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The diffusion coefficient relates the particle flux $J$ to the gradient in the number density (of the 'labelled' particles) $\frac{\partial \bar n}{\partial z}$ such that; $$J=-D \frac{\partial \bar n}{\partial z}$$ I have seen a number of places* give an approximate derivation of $D$. All rely on the statement that the mean number of particles travelling from above the boundary at $z=z_0$ is related to $n(z_0+\lambda)$ where $\lambda$ is the mean free path length. I cannot, however see why collisions come into such (approximate) derivations and therefore where the use of $\lambda$ is justified. Please can someone explain this to me?

*For example The mathematical theory of non-uniform gases 3rd ed by Chapman and Cowling page 102

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  • $\begingroup$ Not sure what you are asking. The book you refer to is called "Mathematical Theory" and it does, indeed, provide detailed, rigorous, derivations of transport coefficients, The page you refer is from an introductory chapter -- just keep reading. (Although the Chapman and Cowling is, admittedly, somewhat heavy going. I provide the a brief summary of the calculation here physics.stackexchange.com/questions/230380/… ) $\endgroup$ – Thomas Jan 26 '16 at 14:21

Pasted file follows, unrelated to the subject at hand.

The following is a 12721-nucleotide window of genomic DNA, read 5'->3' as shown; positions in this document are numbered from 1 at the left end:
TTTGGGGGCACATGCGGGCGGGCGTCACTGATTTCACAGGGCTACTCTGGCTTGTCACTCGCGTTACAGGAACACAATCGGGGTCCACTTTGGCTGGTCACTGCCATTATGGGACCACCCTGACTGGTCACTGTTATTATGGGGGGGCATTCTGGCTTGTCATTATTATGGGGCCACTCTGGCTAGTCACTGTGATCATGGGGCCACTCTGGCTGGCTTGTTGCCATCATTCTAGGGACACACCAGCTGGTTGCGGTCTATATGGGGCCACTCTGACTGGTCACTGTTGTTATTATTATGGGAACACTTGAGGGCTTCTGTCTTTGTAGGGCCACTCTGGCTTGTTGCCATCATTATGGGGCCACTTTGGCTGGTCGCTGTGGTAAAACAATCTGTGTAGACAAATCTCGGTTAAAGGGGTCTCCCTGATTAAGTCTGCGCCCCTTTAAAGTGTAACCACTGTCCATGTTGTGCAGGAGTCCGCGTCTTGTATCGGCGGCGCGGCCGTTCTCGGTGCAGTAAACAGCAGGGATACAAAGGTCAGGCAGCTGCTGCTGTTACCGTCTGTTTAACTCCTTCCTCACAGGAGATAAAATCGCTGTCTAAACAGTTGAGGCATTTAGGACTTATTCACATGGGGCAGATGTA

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the collision sets the time scale over which the particle can travel freely on average. Based on this picture, semiclassical, you can use the relation you quoted to calculate the Diffusion constant.

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